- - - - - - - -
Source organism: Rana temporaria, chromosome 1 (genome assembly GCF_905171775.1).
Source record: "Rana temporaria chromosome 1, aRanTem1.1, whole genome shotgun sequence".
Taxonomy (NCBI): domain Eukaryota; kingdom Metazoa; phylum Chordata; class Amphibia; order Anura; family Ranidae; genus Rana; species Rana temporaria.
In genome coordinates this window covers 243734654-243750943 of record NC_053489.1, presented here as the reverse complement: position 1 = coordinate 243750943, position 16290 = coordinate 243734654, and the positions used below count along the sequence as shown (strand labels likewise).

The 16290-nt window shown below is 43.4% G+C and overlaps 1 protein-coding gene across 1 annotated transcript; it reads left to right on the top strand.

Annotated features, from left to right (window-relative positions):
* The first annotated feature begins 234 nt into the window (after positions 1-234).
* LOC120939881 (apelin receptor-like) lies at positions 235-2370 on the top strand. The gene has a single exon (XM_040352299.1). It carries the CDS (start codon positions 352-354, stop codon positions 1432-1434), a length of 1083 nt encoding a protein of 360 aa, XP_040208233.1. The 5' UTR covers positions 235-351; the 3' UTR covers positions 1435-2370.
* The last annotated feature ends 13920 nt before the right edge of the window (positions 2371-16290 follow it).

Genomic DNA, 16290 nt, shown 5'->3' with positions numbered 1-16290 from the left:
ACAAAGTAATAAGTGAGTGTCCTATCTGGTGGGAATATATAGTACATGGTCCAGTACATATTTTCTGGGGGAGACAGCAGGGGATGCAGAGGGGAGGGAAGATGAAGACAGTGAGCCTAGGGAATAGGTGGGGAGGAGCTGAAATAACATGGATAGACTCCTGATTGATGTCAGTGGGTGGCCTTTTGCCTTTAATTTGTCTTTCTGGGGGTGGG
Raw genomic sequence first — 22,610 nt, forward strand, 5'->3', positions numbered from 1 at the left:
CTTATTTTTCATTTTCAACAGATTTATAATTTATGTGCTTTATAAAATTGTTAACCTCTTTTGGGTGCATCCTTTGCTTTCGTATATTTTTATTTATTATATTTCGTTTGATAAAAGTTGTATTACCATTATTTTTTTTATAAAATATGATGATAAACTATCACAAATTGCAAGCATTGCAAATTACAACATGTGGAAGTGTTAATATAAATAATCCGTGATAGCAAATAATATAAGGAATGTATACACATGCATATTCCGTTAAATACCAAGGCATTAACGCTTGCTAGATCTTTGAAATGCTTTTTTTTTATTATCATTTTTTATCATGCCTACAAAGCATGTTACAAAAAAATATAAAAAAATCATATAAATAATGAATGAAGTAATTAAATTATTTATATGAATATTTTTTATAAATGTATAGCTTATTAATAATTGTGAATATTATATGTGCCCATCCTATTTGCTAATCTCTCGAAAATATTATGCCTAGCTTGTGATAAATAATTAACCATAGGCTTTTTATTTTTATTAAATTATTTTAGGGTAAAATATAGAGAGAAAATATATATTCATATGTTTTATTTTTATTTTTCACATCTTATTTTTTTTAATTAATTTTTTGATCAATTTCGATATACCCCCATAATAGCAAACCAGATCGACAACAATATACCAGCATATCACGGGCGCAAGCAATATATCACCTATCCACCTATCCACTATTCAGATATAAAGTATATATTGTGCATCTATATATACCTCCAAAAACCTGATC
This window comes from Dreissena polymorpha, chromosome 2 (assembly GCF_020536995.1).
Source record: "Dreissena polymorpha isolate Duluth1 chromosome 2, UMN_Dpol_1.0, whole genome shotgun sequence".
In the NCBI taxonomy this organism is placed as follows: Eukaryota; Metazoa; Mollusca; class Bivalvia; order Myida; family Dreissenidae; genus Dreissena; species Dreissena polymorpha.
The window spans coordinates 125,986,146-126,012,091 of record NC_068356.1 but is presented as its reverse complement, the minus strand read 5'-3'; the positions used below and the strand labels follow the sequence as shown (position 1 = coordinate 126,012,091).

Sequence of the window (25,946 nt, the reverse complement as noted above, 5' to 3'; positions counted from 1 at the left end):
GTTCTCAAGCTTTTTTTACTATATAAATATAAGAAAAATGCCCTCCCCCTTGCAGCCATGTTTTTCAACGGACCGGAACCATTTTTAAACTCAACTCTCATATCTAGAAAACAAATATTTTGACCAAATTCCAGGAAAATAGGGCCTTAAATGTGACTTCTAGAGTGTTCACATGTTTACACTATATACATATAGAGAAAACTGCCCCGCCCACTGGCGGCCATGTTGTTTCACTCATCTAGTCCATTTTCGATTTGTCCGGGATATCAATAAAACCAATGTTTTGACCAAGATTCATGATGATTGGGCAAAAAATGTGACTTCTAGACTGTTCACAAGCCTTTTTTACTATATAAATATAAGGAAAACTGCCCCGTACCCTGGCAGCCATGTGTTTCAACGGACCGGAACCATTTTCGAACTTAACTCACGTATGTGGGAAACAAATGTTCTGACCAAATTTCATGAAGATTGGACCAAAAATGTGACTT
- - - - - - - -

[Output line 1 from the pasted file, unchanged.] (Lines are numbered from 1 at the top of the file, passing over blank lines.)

Source organism: Rana temporaria, chromosome 1 (genome assembly GCF_905171775.1).